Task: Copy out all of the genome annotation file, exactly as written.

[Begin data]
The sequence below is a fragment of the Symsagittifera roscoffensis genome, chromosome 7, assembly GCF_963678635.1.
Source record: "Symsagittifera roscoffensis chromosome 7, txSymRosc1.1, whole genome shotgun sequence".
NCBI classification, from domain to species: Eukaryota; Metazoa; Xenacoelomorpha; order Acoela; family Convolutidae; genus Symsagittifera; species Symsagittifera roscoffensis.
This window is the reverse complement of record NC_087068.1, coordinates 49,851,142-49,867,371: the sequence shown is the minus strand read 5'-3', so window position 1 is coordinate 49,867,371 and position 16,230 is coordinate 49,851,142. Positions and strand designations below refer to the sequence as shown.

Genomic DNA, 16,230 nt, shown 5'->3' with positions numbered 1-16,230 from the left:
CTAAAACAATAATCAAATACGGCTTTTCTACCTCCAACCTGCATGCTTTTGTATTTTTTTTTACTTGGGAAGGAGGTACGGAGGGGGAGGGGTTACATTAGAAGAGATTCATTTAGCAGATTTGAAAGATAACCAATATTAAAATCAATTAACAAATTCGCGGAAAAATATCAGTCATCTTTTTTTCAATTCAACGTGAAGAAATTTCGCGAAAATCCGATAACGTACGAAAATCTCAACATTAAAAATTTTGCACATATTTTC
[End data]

The sequence below is a fragment of the Symsagittifera roscoffensis genome, chromosome 7, assembly GCF_963678635.1.
Source record: "Symsagittifera roscoffensis chromosome 7, txSymRosc1.1, whole genome shotgun sequence".
NCBI classification, from domain to species: Eukaryota; Metazoa; Xenacoelomorpha; order Acoela; family Convolutidae; genus Symsagittifera; species Symsagittifera roscoffensis.
This window is the reverse complement of record NC_087068.1, coordinates 49,851,142-49,867,371: the sequence shown is the minus strand read 5'-3', so window position 1 is coordinate 49,867,371 and position 16,230 is coordinate 49,851,142. Positions and strand designations below refer to the sequence as shown.

Genomic DNA, 16,230 nt, shown 5'->3' with positions numbered 1-16,230 from the left:
CTAAAACAATAATCAAATACGGCTTTTCTACCTCCAACCTGCATGCTTTTGTATTTTTTTTTACTTGGGAAGGAGGTACGGAGGGGGAGGGGTTACATTAGAAGAGATTCATTTAGCAGATTTGAAAGATAACCAATATTAAAATCAATTAACAAATTCGCGGAAAAATATCAGTCATCTTTTTTTCAATTCAACGTGAAGAAATTTCGCGAAAATCCGATAACGTACGAAAATCTCAACATTAAAAATTTTGCACATATTTTC